This is because the law in the area of domestic relations is one that is constantly changing and evolving and more likely than not, even the little bit of information we are providing here is likely to be outdated by the time you read this. (more…)

Attorney’s Fees in North Carolina and Virginia Workers’ Compensation Cases

Posted on Friday, July 22nd, 2016 at 2:00 pm    

The legal fees in North Carolina work injury cases are regulated by state law. All legal fees must be approved by the North Carolina Industrial Commission or Virginia Workers Compensation Commission. Most attorneys such as Joe Miller Esq. handle workers’ compensation cases on a contingency fee basis. This means that the injured client may only owe minimal fees in the earlier stages of the case, unless and until the case is settled. When cases settle and an Order is entered, the employer or the insurance company is ordered to pay the injured worker a specific lump sum to the attorney.

Insofar as the earlier fees, there are no ‘up front’ or retainer fees on workers comp cases.

After the attorney has performed some work on the case, or in Virginia, after obtaining an Award for the client, whether by agreement or otherwise, the Commission will typically Award a small fee such as $500.00 or $1000.00 to the attorney. The money is not taken out of the client’s money all at once, but the Comp Carrier will typically agree to pay the attorney between $25.00 and $100.00 per week out of the claimant’s comp check, taking into account the amount of each week’s check.

In North Carolina, if the attorney wins some kind of significant Motion on behalf of the client, the Industrial Commission will typically Award the attorney every 4th Comp Check (25%). Most of the time in North Carolina cases, this does not occur. The only fees ultimately paid relate to settlement.

The advantages of hiring an experienced North Carolina or Virginia work injury lawyer are many. Attorney Joe Miller has helped thousands of injured workers get strong recoveries. He has been fighting for injured workers for over 25 years. His experience and tough advocacy helps clients demand all the benefits the law allows.

The benefits include more than just obtaining your weekly compensation checks. They include payment for all types of medical bills such as hospital bills, doctor visits, medical devices and medications. Injured workers may also be entitled to vocational rehabilitation, travel expenses, and other benefits. Most importantly, a skilled lawyer fights to get the right classification of injuries for the workers. An experienced lawyer also works with your medical team when the employer tries to force the worker back to work too soon.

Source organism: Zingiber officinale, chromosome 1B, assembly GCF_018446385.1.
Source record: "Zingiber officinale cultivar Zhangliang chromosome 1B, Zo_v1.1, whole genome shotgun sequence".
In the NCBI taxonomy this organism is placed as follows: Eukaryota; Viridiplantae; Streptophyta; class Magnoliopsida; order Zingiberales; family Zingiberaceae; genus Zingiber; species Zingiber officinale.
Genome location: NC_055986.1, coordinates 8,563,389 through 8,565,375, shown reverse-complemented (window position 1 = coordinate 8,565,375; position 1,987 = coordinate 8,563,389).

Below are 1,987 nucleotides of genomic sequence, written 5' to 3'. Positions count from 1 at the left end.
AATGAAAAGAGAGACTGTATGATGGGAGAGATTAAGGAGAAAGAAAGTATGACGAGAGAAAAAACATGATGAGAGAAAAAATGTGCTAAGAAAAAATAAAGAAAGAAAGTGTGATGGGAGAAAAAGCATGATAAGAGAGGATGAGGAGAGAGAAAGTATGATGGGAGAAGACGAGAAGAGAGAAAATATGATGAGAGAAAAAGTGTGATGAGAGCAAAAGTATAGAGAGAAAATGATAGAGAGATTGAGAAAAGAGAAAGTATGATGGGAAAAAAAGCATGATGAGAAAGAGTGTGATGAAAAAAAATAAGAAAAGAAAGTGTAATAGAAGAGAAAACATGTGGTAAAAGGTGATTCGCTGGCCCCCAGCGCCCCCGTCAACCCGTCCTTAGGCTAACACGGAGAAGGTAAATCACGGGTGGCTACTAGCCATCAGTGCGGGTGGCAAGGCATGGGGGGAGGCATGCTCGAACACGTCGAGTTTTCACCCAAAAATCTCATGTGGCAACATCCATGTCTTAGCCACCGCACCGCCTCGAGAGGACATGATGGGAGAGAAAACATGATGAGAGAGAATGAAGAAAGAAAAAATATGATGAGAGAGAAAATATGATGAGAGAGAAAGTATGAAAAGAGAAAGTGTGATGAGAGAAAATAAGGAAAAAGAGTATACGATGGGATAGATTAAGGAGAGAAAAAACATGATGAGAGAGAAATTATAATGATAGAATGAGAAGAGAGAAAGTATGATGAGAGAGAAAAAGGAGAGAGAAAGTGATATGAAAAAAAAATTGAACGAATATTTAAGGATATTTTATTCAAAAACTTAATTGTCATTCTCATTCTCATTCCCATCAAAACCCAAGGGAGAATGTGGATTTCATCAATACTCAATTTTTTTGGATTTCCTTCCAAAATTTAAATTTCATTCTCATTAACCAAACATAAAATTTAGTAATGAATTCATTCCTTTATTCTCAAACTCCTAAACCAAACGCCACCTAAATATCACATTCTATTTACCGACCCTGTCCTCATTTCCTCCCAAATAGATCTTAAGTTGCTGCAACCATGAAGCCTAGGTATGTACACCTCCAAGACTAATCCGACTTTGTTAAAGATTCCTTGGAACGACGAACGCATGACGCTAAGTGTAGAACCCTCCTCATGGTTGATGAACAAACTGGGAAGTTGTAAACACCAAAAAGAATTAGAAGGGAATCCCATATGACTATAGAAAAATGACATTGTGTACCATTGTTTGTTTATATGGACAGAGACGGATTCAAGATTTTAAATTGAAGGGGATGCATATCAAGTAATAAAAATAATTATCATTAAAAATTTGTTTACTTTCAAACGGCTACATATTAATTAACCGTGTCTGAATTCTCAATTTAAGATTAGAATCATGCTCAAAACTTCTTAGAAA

Common legal charges

The main legal expense is the overall contingency fee. There are also some other expenses that the lawyer may be allowed. The common legal fees are:

  • The Final Contingency Fee at Settlement. The main legal expense for the injured worker is the contingency fee. For example, the lawyer and client may sign an agreement that the attorney is entitled to twenty five or twenty percent of any recovery. If there is an overall full and final settlement of past and future comp payments plus a medical settlement, then they attorney gets one lump sum payment which is deducted from the settlement. North Carolina generally will authorize 25% of the recovery for legal fees. In Virginia, the amount is typically 20% of the recovery.


The 25% or 20% fee applies to even the most experienced lawyers. So, there is no real advantage in hiring a new or less skilled lawyer to get lower fees. Because the fees are capped at these amounts, injured workers should look to hire the experienced and highly skilled lawyers for their case.


The percentage does not apply to payment for past expenses such as medical bills. These are usually not part of the contingency fee and doctors and hospitals are normally paid directly by the employer without the lawyer getting a percentage of the medical bill; however, in Virginia, (not North Carolina), in a denied claim, your attorney may enter into a separate fee agreement with your medical providers to obtain a contingency fee once the providers are paid by the workers comp insurance company. That fee will not affect your fee agreement between you and your attorney.